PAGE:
Seafaring and the rule of the waves — as the song would have it — was an integral part of Britain’s sense of identity for centuries, a fire in the national imagination arguably first sparked by the exploits of Sir Francis Drake and the defeat of the Spanish Armada, rising to full flame with the Battle of Trafalgar and the expansion and consolidation of the Empire, and finally dwindling to embers as imperial ambitions failed and ownership of the seas passed to the United States. It’s a story often told, and known almost too well.
But this is not the story that the journalist-historian Stephen Taylor tells. Rather than taking seafaring and naval capabilities as a given, and then asking how these phenomena shaped Britain’s destiny, in Sons of the Waves Taylor looks instead at the common seaman and his officers during the 100-year zenith of the country’s sail-based power (roughly between 1740 and 1840), seeking to convey what such men were like, and what they experienced.
In this period, the archetypical seaman was often referred to as Jack Tar — the second word deriving from the tar with which sailors would cover their jackets in order to enjoy a level of waterproofing in bad weather. Jack may have been ‘pressed’ into service — a technique of recruitment relying more on cudgel-wielding gangs of men than on persuasion — but, as Taylor emphasises, he was just as likely to have volunteered, drawn by the lure of treasure or the excitement of adventure (or spurred by its converse: the fear of drudgery on land). After a hard winter, recruits might show up in port simply in the hope of getting regular meals. Those who stayed in the profession, though, and willingly returned to hazardous duty, often had a certain spirit. An officer in the West Africa squadron wrote:
Jack fights for the love of it, just as he is wont to do, being a pugnacious kind of animal, fond of a little excitement to vary the monotony of his life… and to add another tale to the string of yarns he has to spin.
Jack was a participant in cultures that were, effectively, nested inside one another. The crew of a ship was divided into ‘messes’, each a group of eight seamen who would eat at the same table and over time become as distinct as families. An individual ship, meanwhile, had its own disposition, ‘not only her sailing qualities and comforts, good or ill, but a curious blend of common experience, folklore and superstition by which she became defined’. And at the widest level, the trade itself set its practitioners apart from their ground-based countrymen: in how they dressed, walked, spoke and behaved, British sailors were as distinct as Catholic priests.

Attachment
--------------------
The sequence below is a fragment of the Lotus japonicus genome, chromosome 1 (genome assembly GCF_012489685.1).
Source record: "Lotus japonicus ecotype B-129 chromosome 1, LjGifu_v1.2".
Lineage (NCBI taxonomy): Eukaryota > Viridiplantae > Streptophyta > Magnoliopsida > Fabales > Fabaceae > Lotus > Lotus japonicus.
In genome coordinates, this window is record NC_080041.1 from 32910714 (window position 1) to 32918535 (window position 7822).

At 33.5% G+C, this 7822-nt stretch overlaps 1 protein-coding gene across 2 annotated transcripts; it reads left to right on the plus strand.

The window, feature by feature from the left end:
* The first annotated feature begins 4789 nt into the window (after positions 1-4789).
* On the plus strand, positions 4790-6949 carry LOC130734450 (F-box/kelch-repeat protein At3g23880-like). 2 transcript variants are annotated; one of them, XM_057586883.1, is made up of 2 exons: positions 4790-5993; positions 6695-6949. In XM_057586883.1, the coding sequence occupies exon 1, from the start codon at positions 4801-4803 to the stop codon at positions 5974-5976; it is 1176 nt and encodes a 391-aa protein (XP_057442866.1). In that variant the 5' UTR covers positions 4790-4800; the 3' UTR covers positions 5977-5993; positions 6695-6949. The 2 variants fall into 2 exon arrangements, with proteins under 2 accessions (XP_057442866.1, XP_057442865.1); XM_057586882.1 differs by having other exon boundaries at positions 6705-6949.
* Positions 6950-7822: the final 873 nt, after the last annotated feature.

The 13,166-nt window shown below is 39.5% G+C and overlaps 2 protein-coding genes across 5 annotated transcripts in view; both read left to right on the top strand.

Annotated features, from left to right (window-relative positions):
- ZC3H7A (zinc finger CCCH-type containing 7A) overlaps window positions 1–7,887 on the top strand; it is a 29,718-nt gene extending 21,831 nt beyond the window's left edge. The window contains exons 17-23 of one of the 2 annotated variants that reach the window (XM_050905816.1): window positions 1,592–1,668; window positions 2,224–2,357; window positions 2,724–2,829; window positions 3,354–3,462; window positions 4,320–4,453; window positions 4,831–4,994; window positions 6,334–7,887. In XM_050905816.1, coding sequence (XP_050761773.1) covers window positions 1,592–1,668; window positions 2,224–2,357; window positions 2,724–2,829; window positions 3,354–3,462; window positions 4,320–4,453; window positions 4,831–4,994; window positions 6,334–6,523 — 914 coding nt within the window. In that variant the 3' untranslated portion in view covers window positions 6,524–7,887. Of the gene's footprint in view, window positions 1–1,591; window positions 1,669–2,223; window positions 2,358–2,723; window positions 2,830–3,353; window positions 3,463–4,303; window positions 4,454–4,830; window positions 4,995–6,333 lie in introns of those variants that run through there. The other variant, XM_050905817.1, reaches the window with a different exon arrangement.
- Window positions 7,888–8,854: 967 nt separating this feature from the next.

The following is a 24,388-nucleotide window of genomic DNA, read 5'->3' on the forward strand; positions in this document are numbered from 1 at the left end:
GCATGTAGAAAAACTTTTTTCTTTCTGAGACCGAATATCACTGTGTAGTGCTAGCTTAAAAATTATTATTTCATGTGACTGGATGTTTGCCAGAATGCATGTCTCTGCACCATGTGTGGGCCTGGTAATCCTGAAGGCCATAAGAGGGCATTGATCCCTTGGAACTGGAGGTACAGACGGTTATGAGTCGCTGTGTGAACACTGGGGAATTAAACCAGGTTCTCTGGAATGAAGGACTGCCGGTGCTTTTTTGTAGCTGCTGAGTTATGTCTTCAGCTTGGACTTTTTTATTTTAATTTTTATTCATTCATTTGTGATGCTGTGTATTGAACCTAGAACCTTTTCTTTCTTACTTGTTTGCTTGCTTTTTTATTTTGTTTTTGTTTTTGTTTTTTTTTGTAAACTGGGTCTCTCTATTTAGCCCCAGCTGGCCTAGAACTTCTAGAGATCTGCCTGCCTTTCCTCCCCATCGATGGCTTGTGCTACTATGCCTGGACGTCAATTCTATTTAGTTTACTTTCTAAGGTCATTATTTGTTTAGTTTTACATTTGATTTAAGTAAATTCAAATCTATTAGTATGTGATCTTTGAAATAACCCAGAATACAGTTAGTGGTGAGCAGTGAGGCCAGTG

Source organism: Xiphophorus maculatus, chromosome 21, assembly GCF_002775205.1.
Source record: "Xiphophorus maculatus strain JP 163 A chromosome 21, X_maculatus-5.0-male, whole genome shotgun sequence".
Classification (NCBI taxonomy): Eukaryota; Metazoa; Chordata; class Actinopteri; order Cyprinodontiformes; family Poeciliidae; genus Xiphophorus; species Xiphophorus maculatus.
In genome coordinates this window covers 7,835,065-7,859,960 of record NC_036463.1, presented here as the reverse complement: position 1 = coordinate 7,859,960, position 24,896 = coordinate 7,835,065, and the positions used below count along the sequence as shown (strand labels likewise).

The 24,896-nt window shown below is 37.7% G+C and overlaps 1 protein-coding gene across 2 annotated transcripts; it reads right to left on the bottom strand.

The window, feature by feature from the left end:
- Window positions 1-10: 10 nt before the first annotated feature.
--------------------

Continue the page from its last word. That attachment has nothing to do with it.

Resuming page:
Taylor uses memoirs, diaries and letters to let seamen and officers speak, as far as possible, for themselves. Usually plain, though sometimes literary and poetic, their words conjure visions for us. Some are glimpses of all-too-frequent horror. A captain on Commodore George Anson’s gruelling circumnavigation carefully logged the effects of scurvy on his crew: ‘Some lost their senses, some had their sinews contracted in such a manner as to draw their limbs close up to their thighs, and some rotted away…’ Others offer intimations of the sublime: in a high wind, wrote seaman (and later actor) Charles Pemberton, ‘the whole sea was alive — as one vast spirit… tossing its mighty arms aloft and sweeping its hands across the verge of the horizon as if to crush the feeble intruder’.
Yet that intruder, far more often than not, survived the sea’s fury. For as much as the power of written language may impress us in our own less physical era, Taylor’s work makes clear that it was the personal character and sea-learned ship skills of mostly unlettered sailors and their officers that made the difference between success and disaster. This character was often complex: the same sailors who would enthusiastically climb 100 feet above a pitching deck to work the sails in violent weather might well, in an even more dire situation, surrender to ‘Jack’s instinctive response to the seemingly inevitable, which was to drink himself into oblivion’.
Similarly, Lieutenant Edward Riou, who was initially — and not without justification — despised as a controlling, hard-punishing ‘terror to seamen’, turned out to be exactly the kind of determined and hardy leader his sailors needed after his ship, the Guardian, was holed and then enmeshed in Antarctic ice. After weeks of desperate repairs as frigid water flowed in and had to be continuously pumped out by hand, the officer and his remaining men managed to get underway again and sail 1,200 miles to the Cape of Good Hope.
Such episodes — and Taylor’s book is full of them — are gripping to read and fascinating in their particulars. More importantly, however, they are convincing evidence that the power and wealth of 18th- and 19th-century Britain depended not only on its system of rule, its natural resources and its technology, but also, perhaps mainly, on the character, skills and virtues of its people —Jack Tar foremost among them.
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